It’s really quite impressive how many of us can go around with a copy of the U.S. Constitution in our hip pocket, yet still have no idea what it does and does not say.
Case in point: artist and Trump evangelist Julian Raven painted the above larger-than–life paeon portraiture back during the 2016 campaign. After his candidate won, he knew there was just one place to display it. Alas, the Smithsonian National Portrait Gallery said “nah.” Art is doubtlessly subjective, and the museum’s admittedly subjective reasoning (“It’s too big,” “It’s too political,” “It’s not very good”) was deemed insufficient by the ruffled Raven. He has filed suit, arguing that…well, it’s not exactly clear what he’s arguing. He cites First Amendment free-speech issues, but the pesky plain text there makes clear that our right is simply this: the government cannot stifle free expression. The fact that no deep-stater succeeded in stopping Raven from putting brush to canvas demonstrates that his rights were in no way infringed.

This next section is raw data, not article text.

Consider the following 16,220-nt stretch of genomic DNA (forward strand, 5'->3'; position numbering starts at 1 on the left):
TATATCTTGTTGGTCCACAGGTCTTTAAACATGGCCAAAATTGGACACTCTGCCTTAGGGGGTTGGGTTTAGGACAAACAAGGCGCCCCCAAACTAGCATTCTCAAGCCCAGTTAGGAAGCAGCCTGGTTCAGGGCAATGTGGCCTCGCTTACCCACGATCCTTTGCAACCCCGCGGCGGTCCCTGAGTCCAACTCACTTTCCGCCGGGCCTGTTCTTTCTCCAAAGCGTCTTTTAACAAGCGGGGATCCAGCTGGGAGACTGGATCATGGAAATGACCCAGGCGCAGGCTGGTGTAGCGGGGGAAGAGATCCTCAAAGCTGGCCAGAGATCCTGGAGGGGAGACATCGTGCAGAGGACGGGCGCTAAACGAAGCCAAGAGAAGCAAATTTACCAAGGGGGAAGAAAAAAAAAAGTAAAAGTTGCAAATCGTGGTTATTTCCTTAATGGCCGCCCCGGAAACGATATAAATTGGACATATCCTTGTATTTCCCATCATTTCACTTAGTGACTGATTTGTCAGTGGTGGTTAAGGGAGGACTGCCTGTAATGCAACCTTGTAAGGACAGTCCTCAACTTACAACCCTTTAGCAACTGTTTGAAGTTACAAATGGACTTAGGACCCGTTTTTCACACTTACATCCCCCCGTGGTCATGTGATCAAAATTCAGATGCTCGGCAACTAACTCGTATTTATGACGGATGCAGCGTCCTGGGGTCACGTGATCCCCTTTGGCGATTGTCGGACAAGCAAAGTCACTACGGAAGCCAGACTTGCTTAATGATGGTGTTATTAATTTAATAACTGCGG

His painting was displayed to rave reviews at last month’s CPAC (Conservative Political Action Committee) conference, so it’s difficult for him to even say that his work is somehow being suppressed. The initial case was dismissed in U.S. District Court, with the presiding judge noting that far from Raven’s free speech being infringed by the Smithsonian, he was attempting to infringe theirs, by forcing them to accept art they didn’t want. That logic failed to impress, unsurprisingly, and Raven is appealing.
But maybe a U.S. congressman might understand how the Constitution works? You wish.
Rep. Devin Nunes (R-CA) is suing Twitter for $250 million, claiming that the social networking site has violated his free-speech rights by actively censoring his tweets, while simultaneously working to promote anti-Nunes parody accounts, such as Devin Nunes’ Mom and Devin Nunes’ Cow.
Twitter hasn’t yet responded to the suit, for reasons that I can only assume are mind-numbingly obvious: they’re a private corporation, and their responsibility for Devin Nunes’ First Amendment rights is approximately equal to my obligation to train and equip the First Marine Division. Yet somehow the good congressman doesn’t seem to get that.
Or maybe he’s just jealous—of his cow. As of this afternoon @DevinNunesCow has about 100,000 more followers than @DevinNunes.